What Google takes into account to determine the value of web content:
1— the type of personal profile your visitor has
2— how the visitor interacts with your content
3— how the visitor interacts with your brand, by sharing or returning
When a website is ranking high in search, an analysis should reveal that
- the content is heavily reshared by the site's visitors
- the content has a strong following in social networks
- the content is heavily linked to by people active in that topic of interest
- there is a high level of web traffic
- there is a great deal of content producing activity generated
What do you need to do to rank high in search?
Companies that are trying to rank high in search need to do these three types of activities:
1 – Create content that answers specific search queries
2 — Have a social media strategy intended to produce engagement and interaction with your audience
3 — Find ways to identify and attract the social media influencers in your business
Would you like to have Viral Content?
Viral content is content that is highly reshared and commented on by people. The conditions must be right: a lot of human web traffic and a strong sense of authority in the website. The website is trusted because Google has found that some of the visitors who reshare the content are already highly trusted by Google. Those who do reshare the web content talk about it online and also link back to it to show it to others.
Many ingredients go into this process of "virality." A key step of the process is that one or two social media influencers provide their blessing to the content by resharing it. The followers of these influential people consider their source of information to be authoritative and possibly trend-setting, so they go to view and share it themselves. This generates a first wave of buzz.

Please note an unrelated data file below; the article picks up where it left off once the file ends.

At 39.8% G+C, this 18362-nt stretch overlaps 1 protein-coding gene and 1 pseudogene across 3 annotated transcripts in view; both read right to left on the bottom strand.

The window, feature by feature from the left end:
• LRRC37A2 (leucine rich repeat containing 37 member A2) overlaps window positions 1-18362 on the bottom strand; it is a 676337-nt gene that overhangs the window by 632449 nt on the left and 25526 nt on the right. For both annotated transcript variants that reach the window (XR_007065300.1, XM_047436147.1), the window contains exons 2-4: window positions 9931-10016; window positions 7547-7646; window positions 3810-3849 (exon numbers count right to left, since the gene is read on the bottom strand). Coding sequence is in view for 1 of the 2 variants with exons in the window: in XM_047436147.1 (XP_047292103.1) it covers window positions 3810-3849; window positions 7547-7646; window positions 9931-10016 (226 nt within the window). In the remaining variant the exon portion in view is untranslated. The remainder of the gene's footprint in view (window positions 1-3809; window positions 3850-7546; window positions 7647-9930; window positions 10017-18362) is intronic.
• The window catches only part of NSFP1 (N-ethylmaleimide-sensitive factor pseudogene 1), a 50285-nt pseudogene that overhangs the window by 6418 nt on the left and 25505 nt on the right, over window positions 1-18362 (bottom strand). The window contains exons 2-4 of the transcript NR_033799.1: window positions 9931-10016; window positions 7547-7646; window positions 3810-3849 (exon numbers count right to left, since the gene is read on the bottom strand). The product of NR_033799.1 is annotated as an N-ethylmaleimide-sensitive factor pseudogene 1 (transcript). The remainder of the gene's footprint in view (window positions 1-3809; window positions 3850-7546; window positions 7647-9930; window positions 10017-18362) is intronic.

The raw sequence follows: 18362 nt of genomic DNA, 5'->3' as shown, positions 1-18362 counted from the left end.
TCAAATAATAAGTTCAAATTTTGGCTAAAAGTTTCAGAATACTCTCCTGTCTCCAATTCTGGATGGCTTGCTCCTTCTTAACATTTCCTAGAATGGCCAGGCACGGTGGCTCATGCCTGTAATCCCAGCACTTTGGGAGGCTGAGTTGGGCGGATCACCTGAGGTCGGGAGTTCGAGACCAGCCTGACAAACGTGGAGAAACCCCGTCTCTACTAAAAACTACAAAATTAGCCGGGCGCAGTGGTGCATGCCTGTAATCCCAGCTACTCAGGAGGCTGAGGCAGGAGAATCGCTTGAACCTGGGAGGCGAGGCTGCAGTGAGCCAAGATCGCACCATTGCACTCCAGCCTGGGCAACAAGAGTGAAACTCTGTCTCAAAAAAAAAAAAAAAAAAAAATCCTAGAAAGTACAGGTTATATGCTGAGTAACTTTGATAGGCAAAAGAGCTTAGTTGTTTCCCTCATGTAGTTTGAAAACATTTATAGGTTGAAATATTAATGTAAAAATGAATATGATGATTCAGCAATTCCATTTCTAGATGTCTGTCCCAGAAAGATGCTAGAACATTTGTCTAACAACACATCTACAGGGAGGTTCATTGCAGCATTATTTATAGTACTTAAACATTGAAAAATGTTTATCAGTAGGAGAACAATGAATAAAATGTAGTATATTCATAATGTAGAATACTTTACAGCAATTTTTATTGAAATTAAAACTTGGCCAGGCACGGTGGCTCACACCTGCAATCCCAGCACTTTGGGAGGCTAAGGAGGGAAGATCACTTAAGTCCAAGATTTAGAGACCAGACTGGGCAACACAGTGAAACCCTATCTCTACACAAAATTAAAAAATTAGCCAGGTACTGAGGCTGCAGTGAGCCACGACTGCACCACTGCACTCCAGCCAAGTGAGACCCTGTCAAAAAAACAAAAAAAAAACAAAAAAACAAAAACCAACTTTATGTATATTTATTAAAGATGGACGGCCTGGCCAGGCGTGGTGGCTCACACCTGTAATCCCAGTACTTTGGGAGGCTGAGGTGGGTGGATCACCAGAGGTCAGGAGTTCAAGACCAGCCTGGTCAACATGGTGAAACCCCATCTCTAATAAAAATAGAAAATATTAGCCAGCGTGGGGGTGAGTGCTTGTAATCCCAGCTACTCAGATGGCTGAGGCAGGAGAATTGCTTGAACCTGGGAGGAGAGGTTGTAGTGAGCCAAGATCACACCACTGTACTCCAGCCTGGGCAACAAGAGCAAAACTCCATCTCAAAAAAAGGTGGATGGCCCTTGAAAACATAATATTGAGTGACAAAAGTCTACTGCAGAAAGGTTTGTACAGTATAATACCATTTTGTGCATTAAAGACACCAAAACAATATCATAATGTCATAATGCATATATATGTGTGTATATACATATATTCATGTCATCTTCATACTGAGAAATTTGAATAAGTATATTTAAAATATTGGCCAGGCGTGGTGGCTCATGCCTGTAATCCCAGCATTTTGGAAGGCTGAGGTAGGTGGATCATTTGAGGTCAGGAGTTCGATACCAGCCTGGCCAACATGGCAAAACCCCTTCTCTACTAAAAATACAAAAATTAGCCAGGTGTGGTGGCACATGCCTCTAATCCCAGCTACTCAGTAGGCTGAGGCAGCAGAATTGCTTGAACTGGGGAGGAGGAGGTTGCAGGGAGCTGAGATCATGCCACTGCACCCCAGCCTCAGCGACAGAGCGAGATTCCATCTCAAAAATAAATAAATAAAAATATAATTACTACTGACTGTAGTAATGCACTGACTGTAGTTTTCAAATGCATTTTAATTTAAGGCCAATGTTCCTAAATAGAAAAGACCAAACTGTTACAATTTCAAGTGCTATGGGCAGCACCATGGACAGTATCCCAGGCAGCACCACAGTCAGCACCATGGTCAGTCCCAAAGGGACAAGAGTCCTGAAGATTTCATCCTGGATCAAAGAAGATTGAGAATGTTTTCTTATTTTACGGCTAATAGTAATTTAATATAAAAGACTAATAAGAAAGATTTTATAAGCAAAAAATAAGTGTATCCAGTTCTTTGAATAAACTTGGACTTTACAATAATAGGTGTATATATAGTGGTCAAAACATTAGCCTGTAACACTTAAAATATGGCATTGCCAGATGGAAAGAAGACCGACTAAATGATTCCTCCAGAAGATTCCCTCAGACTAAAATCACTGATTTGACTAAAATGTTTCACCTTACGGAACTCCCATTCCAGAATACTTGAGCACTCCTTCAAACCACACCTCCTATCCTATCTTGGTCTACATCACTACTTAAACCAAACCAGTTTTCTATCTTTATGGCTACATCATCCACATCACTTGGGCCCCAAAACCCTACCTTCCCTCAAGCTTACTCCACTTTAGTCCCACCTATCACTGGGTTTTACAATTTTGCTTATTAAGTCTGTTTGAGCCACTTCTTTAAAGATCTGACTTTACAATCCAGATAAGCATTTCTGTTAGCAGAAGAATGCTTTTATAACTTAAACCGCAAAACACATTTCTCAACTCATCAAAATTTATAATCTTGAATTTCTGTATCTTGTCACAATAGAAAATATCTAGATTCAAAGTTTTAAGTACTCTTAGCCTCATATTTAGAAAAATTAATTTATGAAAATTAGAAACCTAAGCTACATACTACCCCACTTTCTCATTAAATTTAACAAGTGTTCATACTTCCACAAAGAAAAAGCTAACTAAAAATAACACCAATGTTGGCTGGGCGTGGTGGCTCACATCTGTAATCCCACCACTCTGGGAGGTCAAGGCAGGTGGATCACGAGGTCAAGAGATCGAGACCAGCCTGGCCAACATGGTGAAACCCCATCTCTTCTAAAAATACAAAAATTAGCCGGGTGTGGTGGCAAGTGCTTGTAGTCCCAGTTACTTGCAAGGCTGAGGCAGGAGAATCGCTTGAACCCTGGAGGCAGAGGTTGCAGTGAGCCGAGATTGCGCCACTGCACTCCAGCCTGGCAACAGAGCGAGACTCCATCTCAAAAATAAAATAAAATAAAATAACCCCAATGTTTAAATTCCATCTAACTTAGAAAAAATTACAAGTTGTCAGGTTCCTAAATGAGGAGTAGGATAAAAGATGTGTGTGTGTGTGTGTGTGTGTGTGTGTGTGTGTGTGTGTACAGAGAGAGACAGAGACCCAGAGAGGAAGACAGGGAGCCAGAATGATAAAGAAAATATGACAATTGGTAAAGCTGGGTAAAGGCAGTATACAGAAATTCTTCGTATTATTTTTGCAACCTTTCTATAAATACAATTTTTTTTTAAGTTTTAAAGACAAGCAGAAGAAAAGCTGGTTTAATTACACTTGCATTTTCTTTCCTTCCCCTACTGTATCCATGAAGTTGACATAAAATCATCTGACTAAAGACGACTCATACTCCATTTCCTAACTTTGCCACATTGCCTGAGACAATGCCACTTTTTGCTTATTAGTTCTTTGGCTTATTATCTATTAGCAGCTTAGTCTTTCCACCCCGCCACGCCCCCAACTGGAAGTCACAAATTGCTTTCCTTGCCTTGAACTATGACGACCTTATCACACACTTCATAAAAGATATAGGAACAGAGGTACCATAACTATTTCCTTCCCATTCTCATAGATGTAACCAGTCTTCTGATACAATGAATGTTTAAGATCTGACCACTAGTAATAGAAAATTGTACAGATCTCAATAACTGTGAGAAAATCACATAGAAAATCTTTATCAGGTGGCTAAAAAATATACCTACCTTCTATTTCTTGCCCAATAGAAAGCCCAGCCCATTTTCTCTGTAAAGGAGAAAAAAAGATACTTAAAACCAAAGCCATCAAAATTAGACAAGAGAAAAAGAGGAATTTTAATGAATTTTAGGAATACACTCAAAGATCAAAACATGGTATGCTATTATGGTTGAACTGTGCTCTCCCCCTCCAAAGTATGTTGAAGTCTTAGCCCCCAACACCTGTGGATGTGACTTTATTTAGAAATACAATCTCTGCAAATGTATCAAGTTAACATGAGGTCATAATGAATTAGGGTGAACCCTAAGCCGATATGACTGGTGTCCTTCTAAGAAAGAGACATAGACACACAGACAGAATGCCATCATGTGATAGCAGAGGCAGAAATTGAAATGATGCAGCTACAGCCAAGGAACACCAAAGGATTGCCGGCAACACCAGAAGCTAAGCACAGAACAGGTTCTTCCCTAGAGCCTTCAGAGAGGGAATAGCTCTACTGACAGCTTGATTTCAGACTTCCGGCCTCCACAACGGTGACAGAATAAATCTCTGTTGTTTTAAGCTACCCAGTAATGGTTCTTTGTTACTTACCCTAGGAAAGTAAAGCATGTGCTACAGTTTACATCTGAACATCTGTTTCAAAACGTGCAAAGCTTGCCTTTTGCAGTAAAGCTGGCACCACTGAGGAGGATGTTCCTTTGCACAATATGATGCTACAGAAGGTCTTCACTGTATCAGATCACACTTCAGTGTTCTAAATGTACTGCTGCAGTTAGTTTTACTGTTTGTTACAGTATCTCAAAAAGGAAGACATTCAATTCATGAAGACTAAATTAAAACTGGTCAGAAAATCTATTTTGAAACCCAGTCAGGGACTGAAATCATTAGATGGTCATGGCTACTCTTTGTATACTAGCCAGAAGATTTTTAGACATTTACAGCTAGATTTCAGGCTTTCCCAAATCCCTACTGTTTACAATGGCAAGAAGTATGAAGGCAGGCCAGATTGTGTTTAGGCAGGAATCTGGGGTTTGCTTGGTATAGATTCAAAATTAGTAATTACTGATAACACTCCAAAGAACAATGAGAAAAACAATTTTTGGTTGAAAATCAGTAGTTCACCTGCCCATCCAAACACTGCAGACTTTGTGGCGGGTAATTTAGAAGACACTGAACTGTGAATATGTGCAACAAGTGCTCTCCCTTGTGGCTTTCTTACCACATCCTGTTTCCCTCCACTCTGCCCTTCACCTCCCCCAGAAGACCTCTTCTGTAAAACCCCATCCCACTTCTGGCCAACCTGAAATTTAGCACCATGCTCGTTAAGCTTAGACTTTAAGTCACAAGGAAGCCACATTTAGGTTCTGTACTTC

That step then leads to independent discovery by many others. If you do not have your own strong following sufficient to "push" content to large numbers of people on its own, then you must depend on others to do this for you. This journey is all about quality not quantity. Those who have this level of influence are very selective in what they share and promote.
This process then suggests an activity of high value for you is to find and engage with people of high levels of influence on the topics important to you and your content. You must identify a social media to use that can reach these folks and that is a comfortable sharing platform for you.
Google+ has an analytics feature called "Ripples" that show the path an article has taken to achieve high numbers of visitors and engagement. You can see the names of those who have reshared the content. This is one way you can identify them, follow them, and begin to develop a discussion with them that eventually yields a supportive relationship.
This image below uses a post similar to the one David Amerland has used in his book, Google Semantic Search. His own share of his post resulted in the arrows you see, then those individuals who engaged and reshared the post to their circles are shown in circles around the outside. Your own posts will share these two levels as well, your sharing and then the sharing of your content by others. This is how it reaches a much wider audience.
Your Social Media Marketing Preparation
These are the key things to think about when planning your approach to marketing a small business. There are three basic directions for your concern.
1. How does your web content reflect your company brand and its values? These are matters of the tone and style of your communication as much as it's content. Plan this deliberately and follow your plan.
2. How will you build a following in social networks appropriate to your brand? An authentic voice must be present in your online content and reflected in the sharing and interactions of your social media network.
3. How will you identify social media influencers? The journey is about engagement with them so they may help you spread the reach and depth of your content. Engagement implies that these are actions of mutual respect, where you are also an engager, commenter, and sharer of the content of others.
This article is based on the guidance in the book, Google Semantic Search, by David Amerland. Please do enjoy the content of Chapter 7, the foundation for the article.
Please read the other articles in this series, based on this book: